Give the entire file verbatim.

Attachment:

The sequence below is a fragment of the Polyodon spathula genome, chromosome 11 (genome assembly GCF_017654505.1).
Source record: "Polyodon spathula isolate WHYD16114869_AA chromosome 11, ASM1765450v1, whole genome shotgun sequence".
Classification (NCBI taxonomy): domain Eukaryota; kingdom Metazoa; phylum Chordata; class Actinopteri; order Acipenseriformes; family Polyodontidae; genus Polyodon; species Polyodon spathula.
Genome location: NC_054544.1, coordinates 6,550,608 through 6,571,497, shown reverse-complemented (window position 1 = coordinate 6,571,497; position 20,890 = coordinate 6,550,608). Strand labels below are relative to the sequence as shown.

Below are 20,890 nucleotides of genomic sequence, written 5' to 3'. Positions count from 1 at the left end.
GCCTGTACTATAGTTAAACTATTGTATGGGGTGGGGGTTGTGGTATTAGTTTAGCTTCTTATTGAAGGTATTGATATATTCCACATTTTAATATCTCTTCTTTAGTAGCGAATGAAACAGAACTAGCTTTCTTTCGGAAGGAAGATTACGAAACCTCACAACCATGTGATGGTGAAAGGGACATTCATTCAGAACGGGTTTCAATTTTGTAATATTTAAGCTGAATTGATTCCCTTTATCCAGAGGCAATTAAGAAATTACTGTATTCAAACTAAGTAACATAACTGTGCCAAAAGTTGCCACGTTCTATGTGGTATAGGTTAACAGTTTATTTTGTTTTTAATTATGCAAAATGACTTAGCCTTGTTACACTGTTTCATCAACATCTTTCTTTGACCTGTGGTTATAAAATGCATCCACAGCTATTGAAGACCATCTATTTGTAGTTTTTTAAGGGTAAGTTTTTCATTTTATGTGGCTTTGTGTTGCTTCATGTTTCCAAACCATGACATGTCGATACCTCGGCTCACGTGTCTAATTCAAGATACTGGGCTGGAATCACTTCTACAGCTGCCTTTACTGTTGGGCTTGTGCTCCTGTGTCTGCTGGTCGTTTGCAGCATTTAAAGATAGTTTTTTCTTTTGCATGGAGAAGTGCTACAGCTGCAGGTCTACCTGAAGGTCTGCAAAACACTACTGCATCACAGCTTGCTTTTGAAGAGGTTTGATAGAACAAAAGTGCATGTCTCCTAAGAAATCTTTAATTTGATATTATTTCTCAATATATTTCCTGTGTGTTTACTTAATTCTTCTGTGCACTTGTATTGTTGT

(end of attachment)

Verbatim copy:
The sequence below is a fragment of the Polyodon spathula genome, chromosome 11 (genome assembly GCF_017654505.1).
Source record: "Polyodon spathula isolate WHYD16114869_AA chromosome 11, ASM1765450v1, whole genome shotgun sequence".
Classification (NCBI taxonomy): domain Eukaryota; kingdom Metazoa; phylum Chordata; class Actinopteri; order Acipenseriformes; family Polyodontidae; genus Polyodon; species Polyodon spathula.
Genome location: NC_054544.1, coordinates 6,550,608 through 6,571,497, shown reverse-complemented (window position 1 = coordinate 6,571,497; position 20,890 = coordinate 6,550,608). Strand labels below are relative to the sequence as shown.

Below are 20,890 nucleotides of genomic sequence, written 5' to 3'. Positions count from 1 at the left end.
GCCTGTACTATAGTTAAACTATTGTATGGGGTGGGGGTTGTGGTATTAGTTTAGCTTCTTATTGAAGGTATTGATATATTCCACATTTTAATATCTCTTCTTTAGTAGCGAATGAAACAGAACTAGCTTTCTTTCGGAAGGAAGATTACGAAACCTCACAACCATGTGATGGTGAAAGGGACATTCATTCAGAACGGGTTTCAATTTTGTAATATTTAAGCTGAATTGATTCCCTTTATCCAGAGGCAATTAAGAAATTACTGTATTCAAACTAAGTAACATAACTGTGCCAAAAGTTGCCACGTTCTATGTGGTATAGGTTAACAGTTTATTTTGTTTTTAATTATGCAAAATGACTTAGCCTTGTTACACTGTTTCATCAACATCTTTCTTTGACCTGTGGTTATAAAATGCATCCACAGCTATTGAAGACCATCTATTTGTAGTTTTTTAAGGGTAAGTTTTTCATTTTATGTGGCTTTGTGTTGCTTCATGTTTCCAAACCATGACATGTCGATACCTCGGCTCACGTGTCTAATTCAAGATACTGGGCTGGAATCACTTCTACAGCTGCCTTTACTGTTGGGCTTGTGCTCCTGTGTCTGCTGGTCGTTTGCAGCATTTAAAGATAGTTTTTTCTTTTGCATGGAGAAGTGCTACAGCTGCAGGTCTACCTGAAGGTCTGCAAAACACTACTGCATCACAGCTTGCTTTTGAAGAGGTTTGATAGAACAAAAGTGCATGTCTCCTAAGAAATCTTTAATTTGATATTATTTCTCAATATATTTCCTGTGTGTTTACTTAATTCTTCTGTGCACTTGTATTGTTGT